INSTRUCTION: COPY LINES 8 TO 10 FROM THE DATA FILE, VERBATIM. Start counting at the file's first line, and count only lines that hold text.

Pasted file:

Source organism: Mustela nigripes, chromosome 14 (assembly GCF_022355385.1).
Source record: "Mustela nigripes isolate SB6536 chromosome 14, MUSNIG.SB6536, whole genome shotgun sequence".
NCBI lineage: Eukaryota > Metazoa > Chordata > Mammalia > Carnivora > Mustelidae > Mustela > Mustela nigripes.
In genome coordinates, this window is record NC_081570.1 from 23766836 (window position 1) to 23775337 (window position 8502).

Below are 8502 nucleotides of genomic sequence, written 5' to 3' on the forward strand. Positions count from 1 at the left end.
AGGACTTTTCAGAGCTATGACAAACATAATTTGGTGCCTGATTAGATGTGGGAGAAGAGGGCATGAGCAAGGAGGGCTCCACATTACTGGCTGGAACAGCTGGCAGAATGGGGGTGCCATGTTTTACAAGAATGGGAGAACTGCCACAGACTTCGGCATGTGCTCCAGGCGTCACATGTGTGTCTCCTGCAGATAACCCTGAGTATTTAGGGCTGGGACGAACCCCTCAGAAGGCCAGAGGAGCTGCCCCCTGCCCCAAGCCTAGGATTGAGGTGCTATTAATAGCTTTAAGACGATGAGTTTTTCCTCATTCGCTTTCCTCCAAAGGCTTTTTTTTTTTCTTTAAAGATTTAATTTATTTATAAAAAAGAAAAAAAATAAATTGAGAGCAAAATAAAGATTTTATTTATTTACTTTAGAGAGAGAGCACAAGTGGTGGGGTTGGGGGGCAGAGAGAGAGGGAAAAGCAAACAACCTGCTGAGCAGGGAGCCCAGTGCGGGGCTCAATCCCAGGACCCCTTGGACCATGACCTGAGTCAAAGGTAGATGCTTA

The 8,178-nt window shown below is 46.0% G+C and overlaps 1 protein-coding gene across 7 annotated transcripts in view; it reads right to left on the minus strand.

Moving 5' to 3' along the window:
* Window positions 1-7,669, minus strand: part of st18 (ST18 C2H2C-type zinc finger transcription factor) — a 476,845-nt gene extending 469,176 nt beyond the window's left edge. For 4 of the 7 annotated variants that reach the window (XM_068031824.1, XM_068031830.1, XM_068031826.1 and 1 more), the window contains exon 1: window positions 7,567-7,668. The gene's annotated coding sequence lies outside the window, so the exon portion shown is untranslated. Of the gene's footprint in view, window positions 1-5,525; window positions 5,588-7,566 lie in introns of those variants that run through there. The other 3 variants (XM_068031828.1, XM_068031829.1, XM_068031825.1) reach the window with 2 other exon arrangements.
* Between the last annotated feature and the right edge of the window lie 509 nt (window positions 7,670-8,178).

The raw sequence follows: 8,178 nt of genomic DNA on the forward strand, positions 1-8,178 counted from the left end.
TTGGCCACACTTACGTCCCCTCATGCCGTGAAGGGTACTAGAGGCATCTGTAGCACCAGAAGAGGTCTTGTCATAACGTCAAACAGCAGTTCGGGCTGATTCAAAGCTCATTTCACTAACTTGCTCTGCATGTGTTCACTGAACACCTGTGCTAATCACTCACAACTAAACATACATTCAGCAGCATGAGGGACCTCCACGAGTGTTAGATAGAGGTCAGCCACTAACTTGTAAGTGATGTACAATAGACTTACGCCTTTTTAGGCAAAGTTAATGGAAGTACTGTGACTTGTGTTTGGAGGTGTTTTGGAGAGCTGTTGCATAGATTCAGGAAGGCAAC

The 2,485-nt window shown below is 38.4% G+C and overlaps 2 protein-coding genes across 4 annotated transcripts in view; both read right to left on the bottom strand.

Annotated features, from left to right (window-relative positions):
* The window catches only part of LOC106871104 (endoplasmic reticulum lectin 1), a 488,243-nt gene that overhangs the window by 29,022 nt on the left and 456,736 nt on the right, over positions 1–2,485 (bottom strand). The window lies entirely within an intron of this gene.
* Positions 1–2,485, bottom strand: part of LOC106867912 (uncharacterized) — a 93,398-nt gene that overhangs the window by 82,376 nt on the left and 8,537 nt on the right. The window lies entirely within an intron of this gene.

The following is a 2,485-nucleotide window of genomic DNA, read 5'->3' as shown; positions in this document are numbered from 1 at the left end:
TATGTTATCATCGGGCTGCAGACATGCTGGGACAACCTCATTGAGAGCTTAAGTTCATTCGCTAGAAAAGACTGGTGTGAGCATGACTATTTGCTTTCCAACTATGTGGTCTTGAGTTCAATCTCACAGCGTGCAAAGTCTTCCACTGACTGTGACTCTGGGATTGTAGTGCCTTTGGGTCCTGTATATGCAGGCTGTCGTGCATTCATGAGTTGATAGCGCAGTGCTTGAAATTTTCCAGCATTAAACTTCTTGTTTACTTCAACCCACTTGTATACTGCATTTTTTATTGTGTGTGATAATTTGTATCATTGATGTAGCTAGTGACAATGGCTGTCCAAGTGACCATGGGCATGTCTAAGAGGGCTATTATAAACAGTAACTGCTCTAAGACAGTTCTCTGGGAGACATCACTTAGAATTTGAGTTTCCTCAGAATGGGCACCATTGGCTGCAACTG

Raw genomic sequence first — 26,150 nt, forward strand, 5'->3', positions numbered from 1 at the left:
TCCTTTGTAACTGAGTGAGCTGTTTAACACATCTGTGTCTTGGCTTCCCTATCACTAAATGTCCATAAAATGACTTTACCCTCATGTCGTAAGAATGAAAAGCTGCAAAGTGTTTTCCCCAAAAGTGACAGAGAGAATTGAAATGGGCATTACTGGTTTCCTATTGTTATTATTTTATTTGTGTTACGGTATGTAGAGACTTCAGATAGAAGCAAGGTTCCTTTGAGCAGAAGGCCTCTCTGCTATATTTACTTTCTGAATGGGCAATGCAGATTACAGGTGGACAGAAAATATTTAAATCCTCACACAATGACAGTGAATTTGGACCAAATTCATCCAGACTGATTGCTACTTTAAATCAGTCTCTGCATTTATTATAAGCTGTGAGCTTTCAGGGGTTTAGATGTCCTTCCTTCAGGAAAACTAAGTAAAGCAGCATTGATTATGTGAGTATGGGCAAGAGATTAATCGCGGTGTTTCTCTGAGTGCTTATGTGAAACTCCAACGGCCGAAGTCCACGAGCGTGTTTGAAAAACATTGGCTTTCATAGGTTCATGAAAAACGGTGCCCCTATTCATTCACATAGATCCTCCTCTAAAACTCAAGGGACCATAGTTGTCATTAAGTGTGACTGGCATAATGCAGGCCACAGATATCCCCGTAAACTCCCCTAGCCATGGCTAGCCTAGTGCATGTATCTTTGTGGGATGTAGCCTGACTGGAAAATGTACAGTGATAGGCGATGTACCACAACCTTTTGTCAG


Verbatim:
Moving 5' to 3' along the window:
* Window positions 1-7,669, minus strand: part of st18 (ST18 C2H2C-type zinc finger transcription factor) — a 476,845-nt gene extending 469,176 nt beyond the window's left edge. For 4 of the 7 annotated variants that reach the window (XM_068031824.1, XM_068031830.1, XM_068031826.1 and 1 more), the window contains exon 1: window positions 7,567-7,668. The gene's annotated coding sequence lies outside the window, so the exon portion shown is untranslated. Of the gene's footprint in view, window positions 1-5,525; window positions 5,588-7,566 lie in introns of those variants that run through there. The other 3 variants (XM_068031828.1, XM_068031829.1, XM_068031825.1) reach the window with 2 other exon arrangements.
* Between the last annotated feature and the right edge of the window lie 509 nt (window positions 7,670-8,178).